Sustainable growth is one of the EU’s main concerns and fundamental objective for the following years. With a budget of 70 billion Euro for the upcoming financial framework, the Union is indeed committed to not just restart the continent’s economy but to do it in a safe and sustainable manner.
With this aim in mind, AIDA (http://www.aidaproject.eu/) is a project which seeks to make the most of EU funding opportunities by promoting nZEB – nearly zero energy building, a technology which combines smart buildings with renewable energy sources. In order to bring together the demand and supply side of the industry, AIDA targets municipality officials as well as building professionals and architects from seven EU countries. The actions are designed to suit all those involved; AIDA organizes study tours, presentations of existing tools and success stories and offers active support for stake holders to work together. Basically, the key point is to have our target group to set a positive example to their clients and communities.
So, on paper we have the perfect project: we’ve got a brilliant idea based on sound and moral investment and we also have a European Union which wants to give us money to put it into practice. So what could possibly go wrong?
Our mid-term meeting this week found us behind with numbers. In spite of our best and persistent efforts to contact municipalities and engage them in our project, the response we’ve got so far is close to zero. Why? Well, here we go into the long discussion on the East-West divide in Europe.
As a project manager, my opinion is that our biggest obstacle is mentality. Despite the availability of a very generous EU budget, municipalities in Hungary remain reluctant to engage in forward-looking projects. From the approximately 30 emails and invitations we have sent to mayors or any other municipal representatives concerning the AIDA project, we have received zero (!) response to our cooperation requests and only three affirmative replies to attend the study tours.
To put this into perspective, our partners in Spain have not only received positive replies to their mobilization campaign but they have had municipalities themselves soliciting to be part of the project.
Another issue we are facing in Hungary which partially stems from mentality and partly from the recent financial turmoil is the lack of long-term vision. It seems that the crisis has affected not just budgets but also people’s courage to invest in their future. Quite often, even when we do manage to engage the municipality in a discussion on the nZEB technology, the answer is that “there are no funds” for this type of long-term investments. True, smart buildings do require more funds but studies show that costs have dropped significantly and consistently since the technology was introduced on the market and it is expected that they will continue to drop. Moreover, I believe that it is time to move from innovating to developing an appreciation for how these technologies can be used to improve our lives and the environment.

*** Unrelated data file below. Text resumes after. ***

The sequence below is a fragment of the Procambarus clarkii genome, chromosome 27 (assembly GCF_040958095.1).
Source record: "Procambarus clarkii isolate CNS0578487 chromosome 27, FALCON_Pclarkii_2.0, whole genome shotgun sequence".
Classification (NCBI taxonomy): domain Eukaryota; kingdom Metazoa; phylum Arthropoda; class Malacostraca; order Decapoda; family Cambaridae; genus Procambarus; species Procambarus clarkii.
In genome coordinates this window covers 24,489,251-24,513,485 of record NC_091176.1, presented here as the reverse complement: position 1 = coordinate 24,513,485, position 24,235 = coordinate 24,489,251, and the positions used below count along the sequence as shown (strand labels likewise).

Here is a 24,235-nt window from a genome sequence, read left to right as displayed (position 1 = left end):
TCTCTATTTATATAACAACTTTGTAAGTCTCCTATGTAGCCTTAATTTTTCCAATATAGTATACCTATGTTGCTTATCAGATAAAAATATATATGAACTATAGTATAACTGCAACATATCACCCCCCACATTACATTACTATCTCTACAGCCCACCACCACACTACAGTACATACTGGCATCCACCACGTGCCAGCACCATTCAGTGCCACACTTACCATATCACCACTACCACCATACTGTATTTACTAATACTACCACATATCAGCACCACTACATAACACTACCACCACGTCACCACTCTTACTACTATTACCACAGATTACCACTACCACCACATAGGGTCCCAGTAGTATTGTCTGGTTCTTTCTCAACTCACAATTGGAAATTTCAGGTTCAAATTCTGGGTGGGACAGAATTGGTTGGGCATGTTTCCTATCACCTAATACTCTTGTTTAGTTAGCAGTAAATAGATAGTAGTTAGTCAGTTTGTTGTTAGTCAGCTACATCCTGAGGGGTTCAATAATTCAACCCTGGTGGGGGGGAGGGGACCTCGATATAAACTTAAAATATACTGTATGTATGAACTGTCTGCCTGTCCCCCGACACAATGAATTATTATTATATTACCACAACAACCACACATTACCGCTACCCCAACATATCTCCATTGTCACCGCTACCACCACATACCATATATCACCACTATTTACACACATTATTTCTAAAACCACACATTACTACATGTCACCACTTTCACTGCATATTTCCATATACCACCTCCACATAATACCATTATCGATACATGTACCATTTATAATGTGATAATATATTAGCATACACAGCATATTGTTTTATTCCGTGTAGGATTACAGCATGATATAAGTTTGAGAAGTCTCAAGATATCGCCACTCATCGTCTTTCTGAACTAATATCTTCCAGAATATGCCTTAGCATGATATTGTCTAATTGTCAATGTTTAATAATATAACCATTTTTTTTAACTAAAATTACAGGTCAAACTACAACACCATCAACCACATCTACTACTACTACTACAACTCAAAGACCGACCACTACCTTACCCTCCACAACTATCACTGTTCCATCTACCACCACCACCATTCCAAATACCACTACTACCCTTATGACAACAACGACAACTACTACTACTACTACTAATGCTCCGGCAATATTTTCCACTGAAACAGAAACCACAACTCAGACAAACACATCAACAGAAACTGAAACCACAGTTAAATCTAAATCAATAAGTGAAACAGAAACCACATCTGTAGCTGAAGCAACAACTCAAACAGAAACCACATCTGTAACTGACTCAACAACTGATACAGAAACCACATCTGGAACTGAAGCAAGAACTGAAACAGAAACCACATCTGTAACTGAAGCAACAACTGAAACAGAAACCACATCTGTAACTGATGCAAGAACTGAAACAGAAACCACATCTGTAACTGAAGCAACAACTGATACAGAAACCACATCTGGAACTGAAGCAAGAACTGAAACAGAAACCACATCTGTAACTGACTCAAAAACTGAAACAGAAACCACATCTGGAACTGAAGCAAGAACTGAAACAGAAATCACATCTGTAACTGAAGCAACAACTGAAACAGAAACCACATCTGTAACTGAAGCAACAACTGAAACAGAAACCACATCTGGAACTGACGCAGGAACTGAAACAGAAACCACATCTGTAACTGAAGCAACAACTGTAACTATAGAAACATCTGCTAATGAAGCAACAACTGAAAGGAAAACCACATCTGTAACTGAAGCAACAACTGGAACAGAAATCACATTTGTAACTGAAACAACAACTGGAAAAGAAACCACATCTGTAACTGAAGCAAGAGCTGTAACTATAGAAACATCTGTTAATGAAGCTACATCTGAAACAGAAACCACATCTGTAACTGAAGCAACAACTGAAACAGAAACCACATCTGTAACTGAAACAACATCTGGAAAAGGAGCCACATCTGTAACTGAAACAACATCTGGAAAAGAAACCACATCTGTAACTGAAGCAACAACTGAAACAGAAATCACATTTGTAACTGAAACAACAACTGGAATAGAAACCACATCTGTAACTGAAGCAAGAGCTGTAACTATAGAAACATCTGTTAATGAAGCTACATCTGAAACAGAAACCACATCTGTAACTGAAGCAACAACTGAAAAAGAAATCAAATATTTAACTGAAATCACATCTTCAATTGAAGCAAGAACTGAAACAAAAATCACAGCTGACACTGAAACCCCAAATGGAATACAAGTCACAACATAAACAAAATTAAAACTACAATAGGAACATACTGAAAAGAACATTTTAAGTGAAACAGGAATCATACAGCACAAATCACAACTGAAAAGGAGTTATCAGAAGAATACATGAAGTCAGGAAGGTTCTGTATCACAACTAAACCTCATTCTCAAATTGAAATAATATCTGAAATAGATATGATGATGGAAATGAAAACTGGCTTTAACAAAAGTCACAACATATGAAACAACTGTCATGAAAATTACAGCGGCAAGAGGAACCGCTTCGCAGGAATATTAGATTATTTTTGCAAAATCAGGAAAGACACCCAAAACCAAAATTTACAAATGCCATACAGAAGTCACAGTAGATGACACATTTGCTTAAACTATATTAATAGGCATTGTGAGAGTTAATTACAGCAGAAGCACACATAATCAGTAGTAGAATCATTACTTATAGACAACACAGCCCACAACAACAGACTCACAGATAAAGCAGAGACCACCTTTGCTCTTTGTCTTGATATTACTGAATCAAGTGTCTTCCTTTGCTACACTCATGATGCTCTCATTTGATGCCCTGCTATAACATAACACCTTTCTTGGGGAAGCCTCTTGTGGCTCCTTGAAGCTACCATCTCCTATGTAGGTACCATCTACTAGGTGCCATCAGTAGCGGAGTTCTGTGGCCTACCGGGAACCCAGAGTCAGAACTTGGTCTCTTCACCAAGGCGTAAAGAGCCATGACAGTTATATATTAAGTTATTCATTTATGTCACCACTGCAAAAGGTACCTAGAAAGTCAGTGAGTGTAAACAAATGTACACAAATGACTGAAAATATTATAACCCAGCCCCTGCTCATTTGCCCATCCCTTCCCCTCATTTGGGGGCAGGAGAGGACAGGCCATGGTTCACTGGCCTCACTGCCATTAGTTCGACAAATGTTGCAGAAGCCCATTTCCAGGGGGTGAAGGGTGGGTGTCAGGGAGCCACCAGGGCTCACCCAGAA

As a local project manager for AIDA in Hungary, I am trying my best to change this situation. Outside a governmental scheme which could encourage the use of clean technologies on a regional or national scale, my team is working on engaging as many municipalities as possible or at least to inform its representatives on how easy it would be to switch to nearly zero energy buildings.
Our next big step is the “Energy efficiency and renewable energy in public buildings in CEE countries” Regional Workshop which is taking place on the 19th of September in Pristina, Kosovo. Together with the Ministry of Economic Development of Kosovo, the AIDA team will host a unique event where municipal representatives and building professionals from Macedonia, Albania, Serbia, Bosnia and Bulgaria will learn about what can be done in terms of integrating the energy efficiency principles in urban planning.
What we hope to achieve in the future is ambitious but very simple. By informing municipalities and facilitating their cooperation with building professionals, we hope that citizens will have a good example and become pro-active in opting for nZEBs. At the same time, we wish to contribute to increasing the number of people and organizations applying for EU money. While structural funds are vulnerable to politics and governmental (in)competence – as we have seen this year when the EU temporarily froze the funds allocated to Hungary – EU money for research and innovation can be accessed directly and without the worry of justifying every single penny. It only takes a bit of courage and open-mindness.
By Istvan Pari